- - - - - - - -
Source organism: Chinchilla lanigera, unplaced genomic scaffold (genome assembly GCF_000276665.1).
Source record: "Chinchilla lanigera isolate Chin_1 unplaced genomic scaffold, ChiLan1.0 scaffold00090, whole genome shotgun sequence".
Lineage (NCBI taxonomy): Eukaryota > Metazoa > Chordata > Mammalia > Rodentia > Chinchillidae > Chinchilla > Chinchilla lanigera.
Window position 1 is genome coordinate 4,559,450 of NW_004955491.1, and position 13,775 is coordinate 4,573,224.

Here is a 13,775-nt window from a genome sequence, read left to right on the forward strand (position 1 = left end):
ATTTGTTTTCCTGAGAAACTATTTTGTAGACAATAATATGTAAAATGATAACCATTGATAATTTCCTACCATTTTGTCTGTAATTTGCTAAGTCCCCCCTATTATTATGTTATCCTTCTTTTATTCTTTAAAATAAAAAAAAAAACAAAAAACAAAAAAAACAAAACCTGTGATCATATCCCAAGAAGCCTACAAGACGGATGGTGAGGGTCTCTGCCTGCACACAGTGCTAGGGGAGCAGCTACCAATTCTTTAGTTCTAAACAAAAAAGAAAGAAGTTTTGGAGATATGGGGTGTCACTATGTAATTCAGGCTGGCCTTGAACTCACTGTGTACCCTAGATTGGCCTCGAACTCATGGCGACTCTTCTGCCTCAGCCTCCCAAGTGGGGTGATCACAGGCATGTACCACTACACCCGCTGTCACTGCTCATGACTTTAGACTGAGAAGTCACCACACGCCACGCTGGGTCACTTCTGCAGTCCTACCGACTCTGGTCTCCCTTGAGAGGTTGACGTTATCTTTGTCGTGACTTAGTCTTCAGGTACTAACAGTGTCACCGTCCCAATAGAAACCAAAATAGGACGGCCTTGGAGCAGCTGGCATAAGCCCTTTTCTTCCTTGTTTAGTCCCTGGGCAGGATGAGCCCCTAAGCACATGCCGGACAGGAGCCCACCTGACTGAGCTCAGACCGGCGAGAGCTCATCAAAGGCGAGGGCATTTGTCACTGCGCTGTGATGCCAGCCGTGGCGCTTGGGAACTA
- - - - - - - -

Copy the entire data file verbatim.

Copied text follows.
Source organism: Chinchilla lanigera, unplaced genomic scaffold (genome assembly GCF_000276665.1).
Source record: "Chinchilla lanigera isolate Chin_1 unplaced genomic scaffold, ChiLan1.0 scaffold00090, whole genome shotgun sequence".
Lineage (NCBI taxonomy): Eukaryota > Metazoa > Chordata > Mammalia > Rodentia > Chinchillidae > Chinchilla > Chinchilla lanigera.
Window position 1 is genome coordinate 4,559,450 of NW_004955491.1, and position 13,775 is coordinate 4,573,224.

Here is a 13,775-nt window from a genome sequence, read left to right on the forward strand (position 1 = left end):
ATTTGTTTTCCTGAGAAACTATTTTGTAGACAATAATATGTAAAATGATAACCATTGATAATTTCCTACCATTTTGTCTGTAATTTGCTAAGTCCCCCCTATTATTATGTTATCCTTCTTTTATTCTTTAAAATAAAAAAAAAAACAAAAAACAAAAAAAACAAAACCTGTGATCATATCCCAAGAAGCCTACAAGACGGATGGTGAGGGTCTCTGCCTGCACACAGTGCTAGGGGAGCAGCTACCAATTCTTTAGTTCTAAACAAAAAAGAAAGAAGTTTTGGAGATATGGGGTGTCACTATGTAATTCAGGCTGGCCTTGAACTCACTGTGTACCCTAGATTGGCCTCGAACTCATGGCGACTCTTCTGCCTCAGCCTCCCAAGTGGGGTGATCACAGGCATGTACCACTACACCCGCTGTCACTGCTCATGACTTTAGACTGAGAAGTCACCACACGCCACGCTGGGTCACTTCTGCAGTCCTACCGACTCTGGTCTCCCTTGAGAGGTTGACGTTATCTTTGTCGTGACTTAGTCTTCAGGTACTAACAGTGTCACCGTCCCAATAGAAACCAAAATAGGACGGCCTTGGAGCAGCTGGCATAAGCCCTTTTCTTCCTTGTTTAGTCCCTGGGCAGGATGAGCCCCTAAGCACATGCCGGACAGGAGCCCACCTGACTGAGCTCAGACCGGCGAGAGCTCATCAAAGGCGAGGGCATTTGTCACTGCGCTGTGATGCCAGCCGTGGCGCTTGGGAACTA